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  • You have to wonder at the “intelligence” of those “in control”. Have a look at the forcasts and actual results for Greece by the EU-IMF troika (next article). Time to wake up and smell the coffee, methinks!

    Its enough to make you ask for a reduction in the EU budget contribution, Mr Cameron 🙂

    Before anyone calls me a doom-monger, who would have forecast the widespread destruction in the US two months back? The BoE will undertake lots more QE because they have to. IMHO, it will end in tears.

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  • yes. Literally, Gold is the only game in town.

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  • No, there are literally thousands of other games in town – games of football, games of ping pong, games of cards …

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  • He explained that QE is useful if it “can encourage households and businesses to bring forward expenditure”

    T*sser, how many middle and lower income households have benefited through QE?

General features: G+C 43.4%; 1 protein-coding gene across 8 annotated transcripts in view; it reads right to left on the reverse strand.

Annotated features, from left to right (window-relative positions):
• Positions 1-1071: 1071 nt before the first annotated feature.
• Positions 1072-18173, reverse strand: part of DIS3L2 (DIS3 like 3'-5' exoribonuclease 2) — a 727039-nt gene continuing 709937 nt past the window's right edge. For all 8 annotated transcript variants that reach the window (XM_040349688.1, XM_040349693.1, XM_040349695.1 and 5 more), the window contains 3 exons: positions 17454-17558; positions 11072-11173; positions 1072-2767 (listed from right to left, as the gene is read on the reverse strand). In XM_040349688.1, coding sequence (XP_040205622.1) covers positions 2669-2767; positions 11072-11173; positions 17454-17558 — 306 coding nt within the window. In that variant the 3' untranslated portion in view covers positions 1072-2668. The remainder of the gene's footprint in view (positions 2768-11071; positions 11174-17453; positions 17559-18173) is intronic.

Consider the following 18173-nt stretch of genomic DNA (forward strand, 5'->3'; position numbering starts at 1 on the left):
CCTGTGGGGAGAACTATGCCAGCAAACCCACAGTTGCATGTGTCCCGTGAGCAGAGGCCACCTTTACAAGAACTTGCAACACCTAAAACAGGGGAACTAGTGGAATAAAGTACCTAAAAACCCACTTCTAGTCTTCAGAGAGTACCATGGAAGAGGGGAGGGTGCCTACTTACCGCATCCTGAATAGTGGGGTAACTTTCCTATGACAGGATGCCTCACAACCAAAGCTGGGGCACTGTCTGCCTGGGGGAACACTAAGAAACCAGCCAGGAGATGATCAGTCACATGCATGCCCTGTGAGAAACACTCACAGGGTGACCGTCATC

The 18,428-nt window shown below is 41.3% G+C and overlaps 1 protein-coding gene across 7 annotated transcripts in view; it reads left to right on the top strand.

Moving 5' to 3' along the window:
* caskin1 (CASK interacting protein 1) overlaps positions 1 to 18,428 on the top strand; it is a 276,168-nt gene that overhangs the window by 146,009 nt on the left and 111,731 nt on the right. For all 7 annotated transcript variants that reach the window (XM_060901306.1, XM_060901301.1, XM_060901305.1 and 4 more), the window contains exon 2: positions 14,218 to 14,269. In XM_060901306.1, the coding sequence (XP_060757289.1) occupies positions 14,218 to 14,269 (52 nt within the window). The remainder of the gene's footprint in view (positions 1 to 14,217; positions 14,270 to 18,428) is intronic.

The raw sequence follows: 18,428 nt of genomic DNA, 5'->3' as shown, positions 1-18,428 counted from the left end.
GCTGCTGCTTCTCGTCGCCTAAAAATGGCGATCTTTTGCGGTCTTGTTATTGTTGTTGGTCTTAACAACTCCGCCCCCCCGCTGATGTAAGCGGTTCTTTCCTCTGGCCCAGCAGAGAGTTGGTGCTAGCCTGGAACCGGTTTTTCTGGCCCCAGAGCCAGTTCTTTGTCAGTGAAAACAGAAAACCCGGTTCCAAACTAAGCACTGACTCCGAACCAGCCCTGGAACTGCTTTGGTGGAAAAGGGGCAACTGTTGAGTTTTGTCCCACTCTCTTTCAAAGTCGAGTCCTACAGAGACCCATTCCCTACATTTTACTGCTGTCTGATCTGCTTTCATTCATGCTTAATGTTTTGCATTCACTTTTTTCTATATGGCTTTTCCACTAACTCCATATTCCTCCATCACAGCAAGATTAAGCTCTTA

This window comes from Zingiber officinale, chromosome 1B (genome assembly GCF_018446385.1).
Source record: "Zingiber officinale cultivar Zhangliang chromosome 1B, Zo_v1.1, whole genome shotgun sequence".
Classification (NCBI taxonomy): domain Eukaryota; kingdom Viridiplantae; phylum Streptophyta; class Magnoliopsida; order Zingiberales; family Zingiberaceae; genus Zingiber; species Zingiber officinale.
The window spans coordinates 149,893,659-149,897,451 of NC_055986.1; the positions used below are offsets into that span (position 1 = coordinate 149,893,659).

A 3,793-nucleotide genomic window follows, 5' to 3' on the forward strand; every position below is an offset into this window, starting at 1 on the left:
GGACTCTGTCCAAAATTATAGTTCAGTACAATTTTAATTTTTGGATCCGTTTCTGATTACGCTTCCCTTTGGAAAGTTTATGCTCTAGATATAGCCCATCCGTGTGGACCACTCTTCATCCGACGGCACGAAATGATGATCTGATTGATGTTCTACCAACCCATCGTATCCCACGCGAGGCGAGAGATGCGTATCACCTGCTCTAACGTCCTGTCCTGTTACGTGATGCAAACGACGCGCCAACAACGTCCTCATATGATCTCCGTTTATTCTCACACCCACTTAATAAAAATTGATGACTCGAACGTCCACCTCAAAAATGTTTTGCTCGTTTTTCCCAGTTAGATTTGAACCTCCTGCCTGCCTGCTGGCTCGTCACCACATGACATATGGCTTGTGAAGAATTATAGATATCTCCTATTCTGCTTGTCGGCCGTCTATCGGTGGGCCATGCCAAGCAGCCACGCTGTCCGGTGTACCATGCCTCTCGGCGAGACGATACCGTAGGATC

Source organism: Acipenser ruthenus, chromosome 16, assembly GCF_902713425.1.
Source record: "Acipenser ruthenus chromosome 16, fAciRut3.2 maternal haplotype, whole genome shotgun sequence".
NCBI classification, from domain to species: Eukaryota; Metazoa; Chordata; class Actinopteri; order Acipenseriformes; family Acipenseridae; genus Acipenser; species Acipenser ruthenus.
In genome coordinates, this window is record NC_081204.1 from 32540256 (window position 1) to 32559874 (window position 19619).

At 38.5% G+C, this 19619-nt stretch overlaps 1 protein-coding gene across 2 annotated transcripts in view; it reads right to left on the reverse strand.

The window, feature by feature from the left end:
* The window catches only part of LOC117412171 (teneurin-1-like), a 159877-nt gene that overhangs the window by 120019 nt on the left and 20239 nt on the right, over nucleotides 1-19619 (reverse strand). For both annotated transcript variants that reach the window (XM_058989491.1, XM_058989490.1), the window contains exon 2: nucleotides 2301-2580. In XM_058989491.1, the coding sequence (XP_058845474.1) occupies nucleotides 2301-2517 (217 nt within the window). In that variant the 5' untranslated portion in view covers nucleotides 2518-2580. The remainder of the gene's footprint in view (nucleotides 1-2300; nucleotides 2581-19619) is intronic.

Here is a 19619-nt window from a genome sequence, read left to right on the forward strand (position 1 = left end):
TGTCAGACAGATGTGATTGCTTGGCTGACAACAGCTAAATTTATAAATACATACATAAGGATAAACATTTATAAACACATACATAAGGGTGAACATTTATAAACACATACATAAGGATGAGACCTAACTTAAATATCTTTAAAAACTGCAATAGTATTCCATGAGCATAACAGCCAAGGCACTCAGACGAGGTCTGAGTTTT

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  • So we are four years down the line from the credit crunch (is that like apple crunch?). Cutting interest rates didn’t work — well it did, my mortgage is well and truly under control. But it didn’t work for the wider economy, unless we have to wait another four or five years while others like me abuse it to overpay our mortgages and reduce the debt, but given Sib’s Interest Only Mortgage article from the Wailly Fail (brilliant name) there’s lots of stupid people who can’t see the sense in paying off their loan the debt burden may be around for much longer.

    So interest rate cuts are not resolving the problem quickly enough. And QE is just letting the bankers improve their balance sheets, not the man in the street (see Cantillon effect — ie those at the end of the QE effect are screwed the most).

    Sorry guys but the only thing left is to increase those damned interest rates. Bummer. But you’ve got to do it? What else can you do?